Most Americans still oppose reparations, but that’s shifting with younger generations
Only one of the Democratic candidates for the 2020 presidency brought up reparations at the political debates last week.
It was Marianne Williamson, a best-selling author, self-help guru and spiritual adviser to Oprah Winfrey, considered on the fringe among the crowded field of candidates. In other words, a long shot.
Could it be the same for the idea of reparations?
Despite recent attention to reconsider House Resolution 40, a bill that aims to establish a commission to study the subject, the most recent polls show an overwhelming majority of Americans, especially white Americans, still oppose reparations to African American descendants of enslaved people.
But that number is decreasing.
An April 2019 survey of 1,000 likely voters by the Rasmussen Report found that 21 percent — up from 17 percent in March 2018 — think U.S. taxpayers should pay reparations to black Americans “who can prove they are descended from slaves.” Another 66 percent oppose reparations — down from 70 percent — while 13 percent are undecided. (Gallup is currently conducting its own survey on reparations, a spokesperson said.)
The Rasmussen Report, as other polls have shown in recent years, highlights a sharp division based on race.
The April 2019 survey shows that 60 percent of black Americans favor reparations, while only 12 percent of whites favor it. And 73 percent of whites, 32 percent of blacks, and 64 percent of other minority voters are opposed to it.
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In 2016, a Marist Poll found that overall, 68 percent of all Americans oppose reparations, with 81 percent of whites and 35 percent of black Americans opposing. For Hispanics, it was almost an even split, with 47 percent against and 46 percent supporting.
However, the numbers change among younger generations.
For Gen Xers — ages 35 to 50 — 25 percent supported reparations. For millennials — ages 18 to 34 — 40 percent were in favor of reparations.
William Darity Jr., an economics professor at Duke who has researched the racial wealth gap and reparations for decades, said he sees the ever-so-slight increase in support as notable.
“There was a survey taken in 2000 which indicated that four percent of white Americans endorsed reparations,” he said. “There are so many things in society that, at some point, the majority opposed what was the right thing to do — for example, the abolition of slavery."
Ana Lucia Araujo, a history professor at Howard University and author of the book Reparations for Slavery and the Slave Trade, said the growing support for reparations may be tied to the activism that followed highly publicized killings of black people by police: Michael Brown, Eric Garner and Tamir Rice in 2014; Sandra Blandin 2015; and Philando Castile in 2016.
In August 2016, Araujo said, the Movement for Black Lives developed a platform to fight police violence:
"Government, responsible corporations, and other institutions that have profited off of the harm they have inflicted on Black people — from colonialism to slavery through food and housing redlining, mass incarceration, and surveillance — must repair the harm done.”
Additional signs of increasing support: the recent decision by Georgetown University students to pay $27.20 a semester that would support a reparations fund to the descendants of the 272 enslaved men, women, and children who were sold by Jesuits to finance the university.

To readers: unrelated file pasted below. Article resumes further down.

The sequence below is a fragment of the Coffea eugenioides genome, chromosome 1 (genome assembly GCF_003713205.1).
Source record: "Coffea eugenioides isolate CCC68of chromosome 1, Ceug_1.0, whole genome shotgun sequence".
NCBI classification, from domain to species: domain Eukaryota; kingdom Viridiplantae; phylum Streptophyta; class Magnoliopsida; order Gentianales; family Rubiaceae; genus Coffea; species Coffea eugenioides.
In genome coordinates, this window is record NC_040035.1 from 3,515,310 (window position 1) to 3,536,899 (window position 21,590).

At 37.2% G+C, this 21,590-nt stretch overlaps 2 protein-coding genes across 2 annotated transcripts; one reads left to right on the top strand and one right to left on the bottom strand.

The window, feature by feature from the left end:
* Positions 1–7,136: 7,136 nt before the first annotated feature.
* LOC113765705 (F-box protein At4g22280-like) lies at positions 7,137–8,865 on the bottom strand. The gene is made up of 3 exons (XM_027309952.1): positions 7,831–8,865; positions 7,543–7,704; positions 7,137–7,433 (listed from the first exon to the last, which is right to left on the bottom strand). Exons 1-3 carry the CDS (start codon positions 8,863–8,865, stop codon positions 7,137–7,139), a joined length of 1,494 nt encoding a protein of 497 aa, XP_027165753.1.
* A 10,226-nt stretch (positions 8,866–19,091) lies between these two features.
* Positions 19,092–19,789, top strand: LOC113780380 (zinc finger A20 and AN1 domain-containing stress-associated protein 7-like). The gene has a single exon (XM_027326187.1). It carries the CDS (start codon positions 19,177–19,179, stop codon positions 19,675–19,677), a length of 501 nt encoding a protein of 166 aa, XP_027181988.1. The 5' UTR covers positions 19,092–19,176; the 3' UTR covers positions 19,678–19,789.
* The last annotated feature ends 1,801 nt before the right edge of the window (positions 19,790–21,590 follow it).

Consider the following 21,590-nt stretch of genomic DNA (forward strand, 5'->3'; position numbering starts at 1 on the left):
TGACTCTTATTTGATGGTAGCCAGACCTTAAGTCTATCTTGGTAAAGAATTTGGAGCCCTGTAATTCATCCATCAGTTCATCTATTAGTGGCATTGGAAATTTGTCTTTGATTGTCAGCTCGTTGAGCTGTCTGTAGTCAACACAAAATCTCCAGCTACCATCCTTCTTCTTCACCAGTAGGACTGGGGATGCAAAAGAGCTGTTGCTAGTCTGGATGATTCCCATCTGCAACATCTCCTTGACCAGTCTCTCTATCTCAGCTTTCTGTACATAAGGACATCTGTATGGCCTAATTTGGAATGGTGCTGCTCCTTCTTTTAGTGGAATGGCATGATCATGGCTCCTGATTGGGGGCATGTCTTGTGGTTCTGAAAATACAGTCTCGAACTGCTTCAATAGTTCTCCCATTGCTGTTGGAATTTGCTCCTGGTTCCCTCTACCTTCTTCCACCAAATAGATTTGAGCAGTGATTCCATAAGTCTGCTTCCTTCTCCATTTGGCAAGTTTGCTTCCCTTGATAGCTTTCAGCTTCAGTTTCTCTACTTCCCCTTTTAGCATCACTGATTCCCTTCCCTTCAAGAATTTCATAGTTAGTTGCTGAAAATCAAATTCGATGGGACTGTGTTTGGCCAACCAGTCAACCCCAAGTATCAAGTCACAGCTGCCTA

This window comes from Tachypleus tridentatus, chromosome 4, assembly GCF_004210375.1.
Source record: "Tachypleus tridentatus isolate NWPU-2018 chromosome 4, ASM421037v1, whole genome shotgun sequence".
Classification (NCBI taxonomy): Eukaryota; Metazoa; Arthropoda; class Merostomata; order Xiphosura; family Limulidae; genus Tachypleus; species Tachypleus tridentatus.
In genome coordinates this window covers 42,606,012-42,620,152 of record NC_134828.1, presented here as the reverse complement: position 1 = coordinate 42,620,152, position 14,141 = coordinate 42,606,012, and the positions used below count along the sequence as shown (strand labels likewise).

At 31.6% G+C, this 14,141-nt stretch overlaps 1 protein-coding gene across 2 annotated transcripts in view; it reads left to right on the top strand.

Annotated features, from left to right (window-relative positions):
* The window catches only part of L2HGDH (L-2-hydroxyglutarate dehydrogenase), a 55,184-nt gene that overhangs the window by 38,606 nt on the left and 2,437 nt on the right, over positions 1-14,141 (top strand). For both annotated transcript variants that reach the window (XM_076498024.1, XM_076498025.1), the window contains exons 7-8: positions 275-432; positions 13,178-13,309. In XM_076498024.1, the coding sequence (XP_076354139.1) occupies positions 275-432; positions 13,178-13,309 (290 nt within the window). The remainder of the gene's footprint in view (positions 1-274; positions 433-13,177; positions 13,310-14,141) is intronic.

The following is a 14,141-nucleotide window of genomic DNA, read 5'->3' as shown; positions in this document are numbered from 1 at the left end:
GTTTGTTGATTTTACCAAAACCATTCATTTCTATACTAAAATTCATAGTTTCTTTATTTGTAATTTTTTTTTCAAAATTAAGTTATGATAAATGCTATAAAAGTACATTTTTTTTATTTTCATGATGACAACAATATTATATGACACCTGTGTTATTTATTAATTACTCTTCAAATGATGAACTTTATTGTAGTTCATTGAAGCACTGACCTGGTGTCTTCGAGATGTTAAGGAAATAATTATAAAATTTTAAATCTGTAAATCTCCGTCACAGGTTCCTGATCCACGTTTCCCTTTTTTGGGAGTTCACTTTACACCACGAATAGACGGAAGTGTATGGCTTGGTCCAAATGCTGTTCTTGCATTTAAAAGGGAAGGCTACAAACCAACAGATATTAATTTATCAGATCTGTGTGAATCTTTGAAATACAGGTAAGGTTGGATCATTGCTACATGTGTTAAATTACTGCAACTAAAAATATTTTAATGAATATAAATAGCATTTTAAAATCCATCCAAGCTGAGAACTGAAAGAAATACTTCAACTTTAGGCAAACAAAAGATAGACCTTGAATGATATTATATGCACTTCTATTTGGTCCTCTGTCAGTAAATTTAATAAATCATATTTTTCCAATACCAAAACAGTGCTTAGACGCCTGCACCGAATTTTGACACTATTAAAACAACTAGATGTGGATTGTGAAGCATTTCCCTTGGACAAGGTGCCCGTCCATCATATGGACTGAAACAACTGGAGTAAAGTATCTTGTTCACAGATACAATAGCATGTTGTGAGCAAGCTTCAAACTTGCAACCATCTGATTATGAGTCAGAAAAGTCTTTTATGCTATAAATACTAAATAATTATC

An April 2019 Vox article, “The Great Awokening,” noted big change in the past five years, since protests in Ferguson, Mo., after Michael Brown was killed.
“White liberals have moved so far to the left on questions of race and racism that they are now, on these issues, to the left of even the typical black voter.” This "awokeness,” the article suggests, has begun to shift public opinions on race:
"The leftward shifts on immigration, criminal justice, and reparations are often described as reflecting the electoral clout of nonwhite voters. ... The key difference is that white liberals have changed their minds very rapidly, thus altering the political space in which Democratic Party politicians operate.”
While they didn’t mention reparations during the debates, a handful of Democratic candidates — Sens. Cory Booker, Elizabeth Warren, and Kamala Harris, and former Housing and Urban Development Secretary Julián Castro — have all said at some point that they would consider reparations in some form.
But some black conservatives have strongly condemned the notion of reparations.
"It’s a sham,” said Horace Cooper, a lawyer and co-chair of Project 21 National Advisory Board of the National Center for Public Policy Research.
He said the push for reparations would only continue to divide Americans along racial lines. Cooper instead called on black Americans to focus on encouraging strong, intact families and advocating for higher education, especially in math and sciences, for their children.
“We believe in the brilliance and capability in the black community,” Cooper said. “If we continue to focus on what someone else did to us, we’re going to miss out on what we are actually capable of doing.”
Darity, the Duke economist, said he was once skeptical about reparations. He is co-author of From Here to Equality: Reparations for Black Americans in the 21st Century, a book scheduled to be published next year.
“Not because I thought it was wrong in principle, but at the time, I didn’t think it was realistic,” Darity said. “I reached the conclusion that if it’s the right thing to do, then you struggle for it even if the odds are long.”
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